An influx of women in new management roles is set to boost gender equality in corporate Australia, but women are still facing salary differences of up to more than $90,000 in senior ranks.
New data tracked for the first time by the Workplace Gender Equality Agency show a healthy 42.6 per cent of managerial appointments and promotions last year were for women.
The gender equality scorecard, covering more than 12,000 employers and four million employees, has given gender equality advocates cause for hope in the face of the historical under-representation of women in management and leadership roles.
While only 37 per cent of managers are women, WGEA director Libby Lyons said the new appointments meant “we can expect that figure to trend up as more women rise through the ranks”.
“Your boss today is still much more likely to be a man, but the data shows we are moving toward gender equality among managers.”
The report found women occupying key management personnel rose by 2.4 per cent to 28.5 per cent.
Women in chief executive roles is at 16.3 per cent, up by about 1 per cent.
Overall, women in management positions can expect to earn about $53,081 less than men – a gap that gets larger the more senior the position.
For senior managers, the gap is $46,760, but for executives and general managers it jumps to $75,037.
Remuneration differences hit a high at $93,884 for key management personnel, reflecting the role of non-salary benefits, such as bonuses, in exacerbating pay disparity.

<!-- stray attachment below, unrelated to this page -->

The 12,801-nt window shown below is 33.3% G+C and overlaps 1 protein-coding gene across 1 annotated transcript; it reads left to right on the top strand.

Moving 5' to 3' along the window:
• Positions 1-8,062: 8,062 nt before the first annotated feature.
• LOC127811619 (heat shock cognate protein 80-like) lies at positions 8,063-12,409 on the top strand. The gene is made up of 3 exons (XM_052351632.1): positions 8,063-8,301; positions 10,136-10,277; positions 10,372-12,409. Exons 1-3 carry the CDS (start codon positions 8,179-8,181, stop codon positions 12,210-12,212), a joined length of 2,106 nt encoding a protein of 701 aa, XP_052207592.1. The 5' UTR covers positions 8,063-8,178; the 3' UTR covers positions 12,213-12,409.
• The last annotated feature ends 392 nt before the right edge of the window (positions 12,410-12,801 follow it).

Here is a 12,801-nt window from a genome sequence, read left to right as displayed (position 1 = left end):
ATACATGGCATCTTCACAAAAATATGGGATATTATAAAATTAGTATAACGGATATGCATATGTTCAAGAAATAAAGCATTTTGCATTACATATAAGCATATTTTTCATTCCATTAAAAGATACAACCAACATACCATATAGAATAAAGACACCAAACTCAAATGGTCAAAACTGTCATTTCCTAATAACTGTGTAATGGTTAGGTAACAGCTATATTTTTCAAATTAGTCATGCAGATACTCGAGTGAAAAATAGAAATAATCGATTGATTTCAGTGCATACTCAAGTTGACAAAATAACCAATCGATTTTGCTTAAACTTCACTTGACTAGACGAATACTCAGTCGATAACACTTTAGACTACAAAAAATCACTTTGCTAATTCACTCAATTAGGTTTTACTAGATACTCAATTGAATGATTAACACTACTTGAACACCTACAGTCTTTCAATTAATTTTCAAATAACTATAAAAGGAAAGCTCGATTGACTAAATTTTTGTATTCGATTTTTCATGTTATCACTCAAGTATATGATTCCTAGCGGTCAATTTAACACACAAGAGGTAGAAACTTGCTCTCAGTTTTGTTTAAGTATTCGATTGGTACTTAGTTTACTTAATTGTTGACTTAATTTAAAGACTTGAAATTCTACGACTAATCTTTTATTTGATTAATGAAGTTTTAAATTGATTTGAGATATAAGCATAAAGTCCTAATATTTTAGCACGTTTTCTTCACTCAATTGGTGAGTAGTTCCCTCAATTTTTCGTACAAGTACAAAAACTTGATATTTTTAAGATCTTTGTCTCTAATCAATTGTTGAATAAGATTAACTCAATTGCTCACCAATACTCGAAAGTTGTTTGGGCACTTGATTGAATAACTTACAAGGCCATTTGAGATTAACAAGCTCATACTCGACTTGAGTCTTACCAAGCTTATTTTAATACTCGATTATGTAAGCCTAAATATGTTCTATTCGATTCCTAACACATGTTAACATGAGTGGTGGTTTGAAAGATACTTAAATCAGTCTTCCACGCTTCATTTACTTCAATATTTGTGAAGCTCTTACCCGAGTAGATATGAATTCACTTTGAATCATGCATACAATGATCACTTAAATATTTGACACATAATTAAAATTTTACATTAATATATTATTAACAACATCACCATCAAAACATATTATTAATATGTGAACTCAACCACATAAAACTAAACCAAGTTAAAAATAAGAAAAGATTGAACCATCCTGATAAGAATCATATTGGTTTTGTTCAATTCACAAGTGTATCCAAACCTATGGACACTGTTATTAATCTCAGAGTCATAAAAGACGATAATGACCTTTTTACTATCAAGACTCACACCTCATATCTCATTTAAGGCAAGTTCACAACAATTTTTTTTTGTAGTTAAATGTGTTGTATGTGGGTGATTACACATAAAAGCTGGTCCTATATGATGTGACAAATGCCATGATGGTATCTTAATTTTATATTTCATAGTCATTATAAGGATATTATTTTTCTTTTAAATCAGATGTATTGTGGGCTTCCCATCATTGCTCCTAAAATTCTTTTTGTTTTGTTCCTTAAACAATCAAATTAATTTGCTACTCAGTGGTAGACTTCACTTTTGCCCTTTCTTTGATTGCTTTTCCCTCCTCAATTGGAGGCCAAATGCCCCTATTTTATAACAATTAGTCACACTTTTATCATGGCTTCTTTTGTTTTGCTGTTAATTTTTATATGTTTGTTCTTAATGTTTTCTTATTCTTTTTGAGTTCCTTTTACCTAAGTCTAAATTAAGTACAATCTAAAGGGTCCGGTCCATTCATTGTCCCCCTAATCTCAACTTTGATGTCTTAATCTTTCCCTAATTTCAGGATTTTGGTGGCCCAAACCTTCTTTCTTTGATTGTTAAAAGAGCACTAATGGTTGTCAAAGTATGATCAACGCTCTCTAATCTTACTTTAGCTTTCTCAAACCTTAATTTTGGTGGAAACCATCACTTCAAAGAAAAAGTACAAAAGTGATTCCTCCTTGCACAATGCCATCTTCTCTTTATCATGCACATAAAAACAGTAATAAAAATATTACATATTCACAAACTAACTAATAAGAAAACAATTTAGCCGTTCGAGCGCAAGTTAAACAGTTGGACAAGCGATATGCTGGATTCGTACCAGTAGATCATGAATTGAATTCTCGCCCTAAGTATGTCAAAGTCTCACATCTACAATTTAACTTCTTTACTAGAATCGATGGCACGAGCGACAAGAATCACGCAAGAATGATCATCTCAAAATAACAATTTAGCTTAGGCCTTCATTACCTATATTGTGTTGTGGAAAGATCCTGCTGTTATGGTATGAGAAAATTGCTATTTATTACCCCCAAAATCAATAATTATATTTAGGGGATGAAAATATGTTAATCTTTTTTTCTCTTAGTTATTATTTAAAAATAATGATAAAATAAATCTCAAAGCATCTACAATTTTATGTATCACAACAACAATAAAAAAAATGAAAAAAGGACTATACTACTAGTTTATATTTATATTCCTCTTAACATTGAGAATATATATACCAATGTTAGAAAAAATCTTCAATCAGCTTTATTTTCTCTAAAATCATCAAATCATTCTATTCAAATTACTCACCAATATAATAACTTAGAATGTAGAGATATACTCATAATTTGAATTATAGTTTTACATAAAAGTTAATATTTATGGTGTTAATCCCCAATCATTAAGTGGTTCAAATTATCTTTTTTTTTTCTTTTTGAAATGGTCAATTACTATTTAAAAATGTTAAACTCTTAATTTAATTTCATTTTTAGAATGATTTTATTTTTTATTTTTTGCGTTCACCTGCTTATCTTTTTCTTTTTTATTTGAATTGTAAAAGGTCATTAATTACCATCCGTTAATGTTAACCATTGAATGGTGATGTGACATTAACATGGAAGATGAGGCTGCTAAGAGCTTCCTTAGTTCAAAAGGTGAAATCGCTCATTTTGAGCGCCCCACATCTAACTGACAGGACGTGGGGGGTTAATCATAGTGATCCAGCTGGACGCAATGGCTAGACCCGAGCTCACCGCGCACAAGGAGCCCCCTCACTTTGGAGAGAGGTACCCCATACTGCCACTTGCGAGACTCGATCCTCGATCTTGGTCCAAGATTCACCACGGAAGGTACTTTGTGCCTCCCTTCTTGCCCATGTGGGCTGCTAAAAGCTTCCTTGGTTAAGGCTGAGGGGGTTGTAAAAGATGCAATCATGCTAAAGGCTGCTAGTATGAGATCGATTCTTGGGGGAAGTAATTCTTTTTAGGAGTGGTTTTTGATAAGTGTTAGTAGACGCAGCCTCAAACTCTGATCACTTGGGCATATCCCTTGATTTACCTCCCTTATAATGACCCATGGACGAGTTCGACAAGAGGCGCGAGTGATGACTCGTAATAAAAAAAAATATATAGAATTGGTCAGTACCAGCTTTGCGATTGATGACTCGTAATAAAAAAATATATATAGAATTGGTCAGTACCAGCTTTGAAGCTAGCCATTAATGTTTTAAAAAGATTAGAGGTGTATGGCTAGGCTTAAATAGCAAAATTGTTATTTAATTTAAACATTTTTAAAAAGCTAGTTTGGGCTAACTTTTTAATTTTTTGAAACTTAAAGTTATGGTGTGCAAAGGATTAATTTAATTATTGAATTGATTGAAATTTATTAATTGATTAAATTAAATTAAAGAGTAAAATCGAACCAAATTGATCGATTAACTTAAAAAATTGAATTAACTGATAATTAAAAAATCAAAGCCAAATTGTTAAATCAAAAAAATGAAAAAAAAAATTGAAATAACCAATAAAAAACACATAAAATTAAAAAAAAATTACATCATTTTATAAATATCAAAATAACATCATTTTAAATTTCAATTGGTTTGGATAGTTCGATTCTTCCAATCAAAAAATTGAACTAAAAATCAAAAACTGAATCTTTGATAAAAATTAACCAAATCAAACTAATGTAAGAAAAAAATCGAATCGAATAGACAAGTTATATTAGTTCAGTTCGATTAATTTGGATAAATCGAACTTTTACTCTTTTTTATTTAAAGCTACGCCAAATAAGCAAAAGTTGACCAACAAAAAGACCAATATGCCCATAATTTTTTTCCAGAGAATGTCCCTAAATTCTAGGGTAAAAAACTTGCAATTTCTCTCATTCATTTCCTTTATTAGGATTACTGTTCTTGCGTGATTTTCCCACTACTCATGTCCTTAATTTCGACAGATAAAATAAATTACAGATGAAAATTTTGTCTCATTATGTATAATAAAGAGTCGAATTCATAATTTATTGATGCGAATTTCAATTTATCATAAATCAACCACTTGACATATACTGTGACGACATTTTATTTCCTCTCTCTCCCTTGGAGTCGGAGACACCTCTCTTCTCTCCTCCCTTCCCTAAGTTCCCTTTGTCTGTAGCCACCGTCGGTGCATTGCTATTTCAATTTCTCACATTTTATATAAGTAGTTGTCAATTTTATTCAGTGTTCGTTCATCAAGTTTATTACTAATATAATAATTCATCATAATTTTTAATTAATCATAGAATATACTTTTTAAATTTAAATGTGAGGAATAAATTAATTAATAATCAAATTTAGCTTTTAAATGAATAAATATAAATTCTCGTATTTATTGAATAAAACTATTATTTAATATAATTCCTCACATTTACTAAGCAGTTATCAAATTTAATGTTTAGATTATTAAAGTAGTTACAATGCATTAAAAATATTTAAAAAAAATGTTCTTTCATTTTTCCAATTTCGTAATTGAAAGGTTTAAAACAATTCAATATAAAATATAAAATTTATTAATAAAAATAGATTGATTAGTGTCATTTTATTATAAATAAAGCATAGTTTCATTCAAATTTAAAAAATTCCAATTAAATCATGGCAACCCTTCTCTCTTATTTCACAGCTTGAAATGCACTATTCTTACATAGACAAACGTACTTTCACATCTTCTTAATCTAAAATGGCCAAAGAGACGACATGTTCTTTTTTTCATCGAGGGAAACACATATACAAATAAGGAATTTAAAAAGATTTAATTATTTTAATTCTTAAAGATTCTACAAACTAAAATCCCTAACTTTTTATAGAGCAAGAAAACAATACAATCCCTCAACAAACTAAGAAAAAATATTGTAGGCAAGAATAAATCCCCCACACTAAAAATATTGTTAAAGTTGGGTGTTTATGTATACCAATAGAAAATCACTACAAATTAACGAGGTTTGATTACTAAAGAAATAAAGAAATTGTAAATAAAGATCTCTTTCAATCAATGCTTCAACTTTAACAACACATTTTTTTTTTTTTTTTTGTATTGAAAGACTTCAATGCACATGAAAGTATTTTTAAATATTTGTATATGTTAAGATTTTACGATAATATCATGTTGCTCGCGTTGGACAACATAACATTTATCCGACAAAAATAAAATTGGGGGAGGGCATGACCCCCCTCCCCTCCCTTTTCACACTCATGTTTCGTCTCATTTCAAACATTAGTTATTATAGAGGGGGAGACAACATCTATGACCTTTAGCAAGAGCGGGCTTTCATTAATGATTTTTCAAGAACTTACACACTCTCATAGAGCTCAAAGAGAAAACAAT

Women’s average full-time salary across all industries is 17.7 per cent, or $16,219, less than men, an improvement from 20 per cent in 2013-14.
Financial services, real estate, construction and technology were the industries with the biggest gender pay gap.
Construction scored the lowest proportion of women in management, having stalled at just under 11 per cent for the past three years.
One industry exception is global engineering and infrastructure firm Aurecon.
Over the past 12 months, it has seen females in its leadership pipeline increase six per cent compared to a two per cent increase in women in its workplace overall.
Regional director and board member Louise Adams credits the firm’s strong diversity programs as responsible for the rise.
One of just two women who graduated in civil engineering at the University of South Australia in 1999, Ms Adams knew right from the start what she was getting into.
“I knew I had to be reasonably bold in my career to stand out in a male-dominated industry.”
Aside from taking a proactive approach that involved her spending 12 years working in the United Kingdom and the Middle East, she cites the role of mentors inside and outside the organisation as a major factor in rising up the ranks.
“I think it’s incredibly important for women to have ‘sponsors’, people who will stand up and speak for you and help you stand out in the organisation.
“Whenever I was confronted by a situation I had a couple of people who I trusted deeply who could help me navigate through those experiences.”
Aurecon recently put those ideas into practice by providing one-on-one mentors for up-and-coming Aurecon female engineers and organising high-level networking events.
The company also conducted a gender pay analysis that resulted in it closing gaps and ensuring they did not reappear.
For Ms Adams, gender diversity was “simply good business” as companies faced an “uncertain and rapidly changing world”.
“A core capability to navigate the challenges of tomorrow is the ability to have people from all different backgrounds facing those challenges and giving us that real diversity of thought.”
“We believe a highly diverse workplace will give us an unbeatable competitive advantage into the future.”
Read more: http://www.afr.com/news/policy/industrial-relations/workplace-gender-equality-agency-data-show-gender-gap-closing-for-managers-20161114-gspd24#ixzz4QDHmPCdj
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